Footnote 66: Eudoxus was of a mild and timid disposition. When he baptized Valens, (A. D. 367,) he must have been extremely old; since he had studied theology fifty-five years before, under Lucian, a learned and pious martyr. Philostorg. l. ii. c. 14-16, l. iv. c. 4, with Godefroy, p 82, 206, and Tillemont, Mem. Eccles. tom. v. p. 471-480, &c.
Footnote *: Through the influence of his wife say the ecclesiastical writers. - M.
Footnote 67: Gregory Nazianzen (Orat. xxv. p. 432) insults the persecuting spirit of the Arians, as an infallible symptom of error and heresy.
Footnote 68: This sketch of the ecclesiastical government of Valens is drawn from Socrates, (l. iv.,) Sozomen, (l. vi.,) Theodoret, (l. iv.,) and the immense compilations of Tillemont, (particularly tom. vi. viii. and ix.)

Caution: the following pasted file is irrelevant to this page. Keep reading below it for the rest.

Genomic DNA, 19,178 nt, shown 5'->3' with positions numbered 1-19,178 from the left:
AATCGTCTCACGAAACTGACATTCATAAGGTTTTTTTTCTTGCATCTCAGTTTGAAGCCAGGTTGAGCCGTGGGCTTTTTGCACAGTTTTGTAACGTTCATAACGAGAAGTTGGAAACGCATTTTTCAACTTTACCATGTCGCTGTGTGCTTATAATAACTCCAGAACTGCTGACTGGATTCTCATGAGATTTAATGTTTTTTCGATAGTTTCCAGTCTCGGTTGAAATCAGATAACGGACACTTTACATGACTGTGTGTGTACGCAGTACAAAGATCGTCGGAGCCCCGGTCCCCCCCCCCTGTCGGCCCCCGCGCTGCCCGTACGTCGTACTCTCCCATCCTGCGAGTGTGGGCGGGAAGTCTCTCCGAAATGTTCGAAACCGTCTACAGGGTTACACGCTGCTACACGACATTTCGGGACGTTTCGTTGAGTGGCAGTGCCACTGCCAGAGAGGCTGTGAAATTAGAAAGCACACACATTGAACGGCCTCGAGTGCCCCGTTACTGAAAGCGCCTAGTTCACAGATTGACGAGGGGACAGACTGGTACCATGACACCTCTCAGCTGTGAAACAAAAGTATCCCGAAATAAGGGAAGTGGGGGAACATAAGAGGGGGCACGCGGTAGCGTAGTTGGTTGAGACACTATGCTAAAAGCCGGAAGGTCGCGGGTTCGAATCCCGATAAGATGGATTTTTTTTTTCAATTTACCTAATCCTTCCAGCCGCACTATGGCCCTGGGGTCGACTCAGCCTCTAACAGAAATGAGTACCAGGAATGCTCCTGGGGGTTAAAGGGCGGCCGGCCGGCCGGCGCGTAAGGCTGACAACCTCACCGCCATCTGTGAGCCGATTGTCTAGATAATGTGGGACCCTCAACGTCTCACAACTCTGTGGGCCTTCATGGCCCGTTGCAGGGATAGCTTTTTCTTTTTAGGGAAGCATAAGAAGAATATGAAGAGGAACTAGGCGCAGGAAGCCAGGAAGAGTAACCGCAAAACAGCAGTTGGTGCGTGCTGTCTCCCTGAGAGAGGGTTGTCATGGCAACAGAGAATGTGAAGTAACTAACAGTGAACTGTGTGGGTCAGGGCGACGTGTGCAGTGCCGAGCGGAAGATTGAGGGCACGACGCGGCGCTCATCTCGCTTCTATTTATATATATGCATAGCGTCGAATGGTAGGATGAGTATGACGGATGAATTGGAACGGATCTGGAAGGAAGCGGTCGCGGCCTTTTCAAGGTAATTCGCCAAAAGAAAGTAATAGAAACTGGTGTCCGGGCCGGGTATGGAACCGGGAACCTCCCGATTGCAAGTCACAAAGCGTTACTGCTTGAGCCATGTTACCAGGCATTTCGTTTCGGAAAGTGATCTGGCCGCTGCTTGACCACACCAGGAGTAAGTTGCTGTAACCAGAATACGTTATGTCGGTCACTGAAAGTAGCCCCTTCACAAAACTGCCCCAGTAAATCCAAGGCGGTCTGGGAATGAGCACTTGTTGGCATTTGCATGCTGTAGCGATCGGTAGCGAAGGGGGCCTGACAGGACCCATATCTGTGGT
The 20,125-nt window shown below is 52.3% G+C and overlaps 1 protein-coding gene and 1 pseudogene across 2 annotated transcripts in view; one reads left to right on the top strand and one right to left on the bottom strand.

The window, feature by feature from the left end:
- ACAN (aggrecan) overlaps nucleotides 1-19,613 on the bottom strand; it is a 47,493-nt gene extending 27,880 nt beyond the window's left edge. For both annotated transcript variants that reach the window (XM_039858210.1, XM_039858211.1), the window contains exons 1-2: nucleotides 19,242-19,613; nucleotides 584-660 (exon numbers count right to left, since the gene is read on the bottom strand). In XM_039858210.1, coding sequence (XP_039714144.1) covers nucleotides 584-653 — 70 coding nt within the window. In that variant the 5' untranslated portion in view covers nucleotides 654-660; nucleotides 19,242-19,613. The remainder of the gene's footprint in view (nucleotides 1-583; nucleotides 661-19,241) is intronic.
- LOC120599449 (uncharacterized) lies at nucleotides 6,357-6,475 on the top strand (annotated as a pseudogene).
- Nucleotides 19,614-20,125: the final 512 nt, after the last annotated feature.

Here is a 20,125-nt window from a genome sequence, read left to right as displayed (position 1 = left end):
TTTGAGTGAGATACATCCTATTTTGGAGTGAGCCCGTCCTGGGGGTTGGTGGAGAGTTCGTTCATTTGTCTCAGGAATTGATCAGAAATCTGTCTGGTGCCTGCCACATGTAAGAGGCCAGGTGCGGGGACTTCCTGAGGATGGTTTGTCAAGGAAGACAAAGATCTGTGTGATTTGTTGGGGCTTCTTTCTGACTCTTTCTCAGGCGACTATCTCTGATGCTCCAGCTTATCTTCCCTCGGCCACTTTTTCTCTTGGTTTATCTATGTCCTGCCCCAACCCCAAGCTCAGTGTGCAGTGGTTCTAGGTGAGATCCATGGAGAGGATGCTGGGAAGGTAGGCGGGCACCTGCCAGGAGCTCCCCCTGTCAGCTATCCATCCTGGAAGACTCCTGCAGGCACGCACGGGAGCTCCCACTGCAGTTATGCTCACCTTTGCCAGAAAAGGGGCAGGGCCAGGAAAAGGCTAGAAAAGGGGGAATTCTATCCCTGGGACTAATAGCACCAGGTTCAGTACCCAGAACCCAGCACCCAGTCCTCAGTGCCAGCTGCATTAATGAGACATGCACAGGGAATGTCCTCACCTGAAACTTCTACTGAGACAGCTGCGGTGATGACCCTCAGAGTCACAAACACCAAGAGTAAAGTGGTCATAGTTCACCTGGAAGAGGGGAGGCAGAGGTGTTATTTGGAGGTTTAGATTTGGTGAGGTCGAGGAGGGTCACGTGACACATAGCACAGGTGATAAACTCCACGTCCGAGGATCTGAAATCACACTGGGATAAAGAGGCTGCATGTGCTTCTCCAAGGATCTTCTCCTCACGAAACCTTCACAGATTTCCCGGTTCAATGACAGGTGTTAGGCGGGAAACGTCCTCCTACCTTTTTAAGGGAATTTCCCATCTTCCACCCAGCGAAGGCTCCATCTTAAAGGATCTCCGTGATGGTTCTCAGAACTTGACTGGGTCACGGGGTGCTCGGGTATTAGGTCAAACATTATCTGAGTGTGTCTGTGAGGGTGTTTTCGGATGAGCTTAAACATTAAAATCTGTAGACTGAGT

The triumph of the orthodox party has left a deep stain of persecution on the memory of Valens; and the character of a prince who derived his virtues, as well as his vices, from a feeble understanding and a pusillanimous temper, scarcely deserves the labor of an apology. Yet candor may discover some reasons to suspect that the ecclesiastical ministers of Valens often exceeded the orders, or even the intentions, of their master; and that the real measure of facts has been very liberally magnified by the vehement declamation and easy credulity of his antagonists. 69 1. The silence of Valentinian may suggest a probable argument that the partial severities, which were exercised in the name and provinces of his colleague, amounted only to some obscure and inconsiderable deviations from the established system of religious toleration: and the judicious historian, who has praised the equal temper of the elder brother, has not thought himself obliged to contrast the tranquility of the West with the cruel persecution of the East. 70 2. Whatever credit may be allowed to vague and distant reports, the character, or at least the behavior, of Valens, may be most distinctly seen in his personal transactions with the eloquent Basil, archbishop of Caesarea, who had succeeded Athanasius in the management of the Trinitarian cause. 71 The circumstantial narrative has been composed by the friends and admirers of Basil; and as soon as we have stripped away a thick coat of rhetoric and miracle, we shall be astonished by the unexpected mildness of the Arian tyrant, who admired the firmness of his character, or was apprehensive, if he employed violence, of a general revolt in the province of Cappadocia. The archbishop, who asserted, with inflexible pride, 72 the truth of his opinions, and the dignity of his rank, was left in the free possession of his conscience and his throne. The emperor devoutly assisted at the solemn service of the cathedral; and, instead of a sentence of banishment, subscribed the donation of a valuable estate for the use of a hospital, which Basil had lately founded in the neighborhood of Caesarea. 73 3. I am not able to discover, that any law (such as Theodosius afterwards enacted against the Arians) was published by Valens against the Athanasian sectaries; and the edict which excited the most violent clamors, may not appear so extremely reprehensible. The emperor had observed, that several of his subjects, gratifying their lazy disposition under the pretence of religion, had associated themselves with the monks of Egypt; and he directed the count of the East to drag them from their solitude; and to compel these deserters of society to accept the fair alternative of renouncing their temporal possessions, or of discharging the public duties of men and citizens. 74 The ministers of Valens seem to have extended the sense of this penal statute, since they claimed a right of enlisting the young and ablebodied monks in the Imperial armies. A detachment of cavalry and infantry, consisting of three thousand men, marched from Alexandria into the adjacent desert of Nitria, 75 which was peopled by five thousand monks. The soldiers were conducted by Arian priests; and it is reported, that a considerable slaughter was made in the monasteries which disobeyed the commands of their sovereign. 76